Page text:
We Are Not Renters!
By Serge Haitayan, President, Sierra FOA
I recently heard a pro-SEI person say franchising a store is like renting a house from a landlord: we shouldn’t expect to have any rights or expectations beyond what is in the current lease agreement. The person also said that when that lease expires, the landlord has the right to make changes in terms however they want and if a tenant doesn’t like it, they can move on and leave.
I thought about this a lot, and while I’ve heard this analogy several times from corporate people or pro-SEI franchisees, I must say I completely disagree with this line of reasoning. For one thing, when you rent a house from a landlord you are not in any way, shape or form “business partners” or trying to maximize profitability for each other, which is the core
principle of our relationship—supposedly.
I have also heard a point of view from a very long-term franchisee that often gets overlooked. He said when he went into business with SEI, he took himself out of the private job market with normal career paths, and that by agreeing to be a franchisee for 10-15 years or more, he was not as marketable in the open job market in his prior field as before. He also mentioned that companies want long-term employees or look to hire younger people, and by being a franchisee for many years he sacrificed many of his best years in the eyes of the private sector of employers.
This franchisee explained that by giving up his prior career path and his best working years, now at his current age he isn’t as desirable to outside employers. He explained that this career sacrifice and investment in 7-Eleven is not only financial, but in working hard to elevate the value of the brand he created a responsibility on SEI’s part to treat him as an esteemed partner and not a tenant.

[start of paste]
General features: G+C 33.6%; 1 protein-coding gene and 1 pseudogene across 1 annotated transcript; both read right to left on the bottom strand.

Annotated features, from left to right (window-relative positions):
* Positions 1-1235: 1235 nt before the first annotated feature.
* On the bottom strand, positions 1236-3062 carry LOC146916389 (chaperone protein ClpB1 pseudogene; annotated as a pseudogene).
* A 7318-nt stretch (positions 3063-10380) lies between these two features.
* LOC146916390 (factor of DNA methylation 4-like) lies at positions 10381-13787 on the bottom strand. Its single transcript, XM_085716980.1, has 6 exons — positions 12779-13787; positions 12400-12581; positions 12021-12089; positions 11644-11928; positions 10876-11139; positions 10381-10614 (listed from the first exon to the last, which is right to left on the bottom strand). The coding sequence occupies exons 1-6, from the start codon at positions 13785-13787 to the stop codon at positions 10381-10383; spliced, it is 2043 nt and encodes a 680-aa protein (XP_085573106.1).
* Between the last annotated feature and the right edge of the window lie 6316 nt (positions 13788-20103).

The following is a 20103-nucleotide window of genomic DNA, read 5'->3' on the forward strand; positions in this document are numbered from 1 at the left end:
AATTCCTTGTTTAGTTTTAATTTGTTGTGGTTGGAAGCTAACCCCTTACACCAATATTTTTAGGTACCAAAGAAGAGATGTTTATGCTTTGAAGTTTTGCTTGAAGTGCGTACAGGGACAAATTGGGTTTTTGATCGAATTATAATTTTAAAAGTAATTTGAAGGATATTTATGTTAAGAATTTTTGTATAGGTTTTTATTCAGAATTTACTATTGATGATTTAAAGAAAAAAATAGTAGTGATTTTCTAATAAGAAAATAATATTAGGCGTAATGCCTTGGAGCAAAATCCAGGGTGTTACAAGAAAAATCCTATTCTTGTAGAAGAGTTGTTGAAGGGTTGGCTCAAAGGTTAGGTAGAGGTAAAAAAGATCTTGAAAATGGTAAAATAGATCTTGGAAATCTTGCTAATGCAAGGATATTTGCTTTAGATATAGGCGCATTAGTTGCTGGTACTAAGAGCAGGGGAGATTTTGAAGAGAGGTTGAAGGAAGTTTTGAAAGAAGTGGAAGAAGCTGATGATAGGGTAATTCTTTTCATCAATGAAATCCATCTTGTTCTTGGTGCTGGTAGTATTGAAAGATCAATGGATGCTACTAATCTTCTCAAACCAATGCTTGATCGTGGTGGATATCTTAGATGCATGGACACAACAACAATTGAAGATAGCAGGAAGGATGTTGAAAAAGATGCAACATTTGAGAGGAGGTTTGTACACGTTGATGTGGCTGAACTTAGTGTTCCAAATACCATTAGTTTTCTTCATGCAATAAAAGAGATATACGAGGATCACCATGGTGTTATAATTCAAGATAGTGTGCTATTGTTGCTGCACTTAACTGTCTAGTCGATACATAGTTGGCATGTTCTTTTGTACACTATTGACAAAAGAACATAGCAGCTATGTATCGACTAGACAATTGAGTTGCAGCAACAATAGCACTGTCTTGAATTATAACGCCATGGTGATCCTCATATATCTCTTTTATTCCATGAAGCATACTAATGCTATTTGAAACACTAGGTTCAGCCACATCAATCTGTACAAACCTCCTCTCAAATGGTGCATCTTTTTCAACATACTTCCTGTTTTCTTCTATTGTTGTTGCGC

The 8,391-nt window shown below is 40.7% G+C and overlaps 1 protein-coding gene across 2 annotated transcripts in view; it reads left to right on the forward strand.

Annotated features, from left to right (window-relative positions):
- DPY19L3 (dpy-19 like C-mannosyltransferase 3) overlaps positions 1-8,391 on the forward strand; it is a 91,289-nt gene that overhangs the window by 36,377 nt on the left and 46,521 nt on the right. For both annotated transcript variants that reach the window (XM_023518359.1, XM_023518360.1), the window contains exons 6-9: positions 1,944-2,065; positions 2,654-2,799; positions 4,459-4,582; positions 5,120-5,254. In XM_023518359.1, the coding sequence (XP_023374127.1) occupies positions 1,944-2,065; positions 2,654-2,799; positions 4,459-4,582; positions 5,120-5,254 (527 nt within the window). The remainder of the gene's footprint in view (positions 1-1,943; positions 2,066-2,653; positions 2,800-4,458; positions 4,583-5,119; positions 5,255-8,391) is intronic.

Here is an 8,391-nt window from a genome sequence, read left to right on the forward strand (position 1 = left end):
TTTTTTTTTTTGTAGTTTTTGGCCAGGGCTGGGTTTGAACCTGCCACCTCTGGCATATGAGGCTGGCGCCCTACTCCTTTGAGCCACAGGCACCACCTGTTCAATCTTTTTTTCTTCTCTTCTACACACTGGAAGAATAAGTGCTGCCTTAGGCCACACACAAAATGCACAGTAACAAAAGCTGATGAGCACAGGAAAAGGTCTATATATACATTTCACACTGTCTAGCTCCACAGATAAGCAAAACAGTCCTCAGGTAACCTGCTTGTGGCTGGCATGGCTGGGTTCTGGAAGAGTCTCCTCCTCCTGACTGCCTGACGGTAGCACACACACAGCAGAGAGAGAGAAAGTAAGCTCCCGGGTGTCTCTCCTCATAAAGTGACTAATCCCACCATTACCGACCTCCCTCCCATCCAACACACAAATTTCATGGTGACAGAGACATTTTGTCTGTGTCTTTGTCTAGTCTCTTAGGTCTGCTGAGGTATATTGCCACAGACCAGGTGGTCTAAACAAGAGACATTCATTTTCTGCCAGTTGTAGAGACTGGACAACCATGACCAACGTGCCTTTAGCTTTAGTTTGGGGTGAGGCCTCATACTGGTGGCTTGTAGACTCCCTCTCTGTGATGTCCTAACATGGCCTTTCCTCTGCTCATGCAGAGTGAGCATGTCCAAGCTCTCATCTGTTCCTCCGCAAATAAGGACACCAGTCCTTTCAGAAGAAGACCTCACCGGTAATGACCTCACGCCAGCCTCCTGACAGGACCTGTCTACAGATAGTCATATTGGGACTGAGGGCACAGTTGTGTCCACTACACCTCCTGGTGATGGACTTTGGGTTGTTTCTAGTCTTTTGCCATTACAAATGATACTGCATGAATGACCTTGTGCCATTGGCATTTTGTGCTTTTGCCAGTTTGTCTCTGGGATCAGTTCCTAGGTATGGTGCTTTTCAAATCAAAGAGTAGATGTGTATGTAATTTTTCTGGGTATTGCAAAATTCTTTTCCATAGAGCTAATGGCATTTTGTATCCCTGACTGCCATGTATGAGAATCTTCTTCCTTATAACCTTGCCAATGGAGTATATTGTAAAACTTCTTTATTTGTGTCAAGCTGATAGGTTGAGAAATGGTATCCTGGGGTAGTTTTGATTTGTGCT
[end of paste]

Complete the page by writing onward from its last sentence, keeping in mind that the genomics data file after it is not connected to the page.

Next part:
He went on to address the common statement we hear from corporate people who haven’t invested any of their own money into the system: “For years franchisees have made too much money.” To this, he said that the model was to maximize profit for both sides, and that if he truly did make good money, then it was only because he made a lot more money for the company. If we are operating in a co-prosperity model, like we’ve heard for years, then what is wrong with making good money if you made even more for your business partner while doing so? He said we should expect the company to embrace and want to keep those making them the most money, and not try to diminish them or reduce their incentive to excel.
I’m certain many of you would agree with this sentiment. There was a time when corporate made its profit (every penny of it) from the store up. But it seems those days are gone, and now we are left with a sense that SEI is making money before the merchandise even hits our store shelves.
I was taken aback by the franchisee’s view, but he wasn’t done. He then wanted to discuss loyalty. He said he recently heard that some of his peers weren’t deemed “loyal to the company” because they were bad mouthing the current atmosphere, the changes that have occurred, and the general climate within the 7-Eleven universe.
I asked him what his thoughts were on being called disloyal to a brand/company that he had been a part of for many years and helped to become very profitable, while growing to our current size. He replied that if he was considered disloyal, then what do you call a company executive that comes and goes as soon as a recruiter finds them another job making more money? He then challenged me to answer how many SEI zone leaders or vice presidents or other executives have left the company for other opportunities. I must admit I don’t know the answer, but I recognize it is a large number over the last 15 years. Based on that, I see many franchisees who have been in place for longer than 15 years. Who is the truly loyal one in this situation?
Franchisees are not “renters”—we have as much at stake in 7-Eleven as corporate does, if not more. We build the brand in our stores with years of sweat and hard work, and we deserve a reward at the time of our retirement. Today there is none.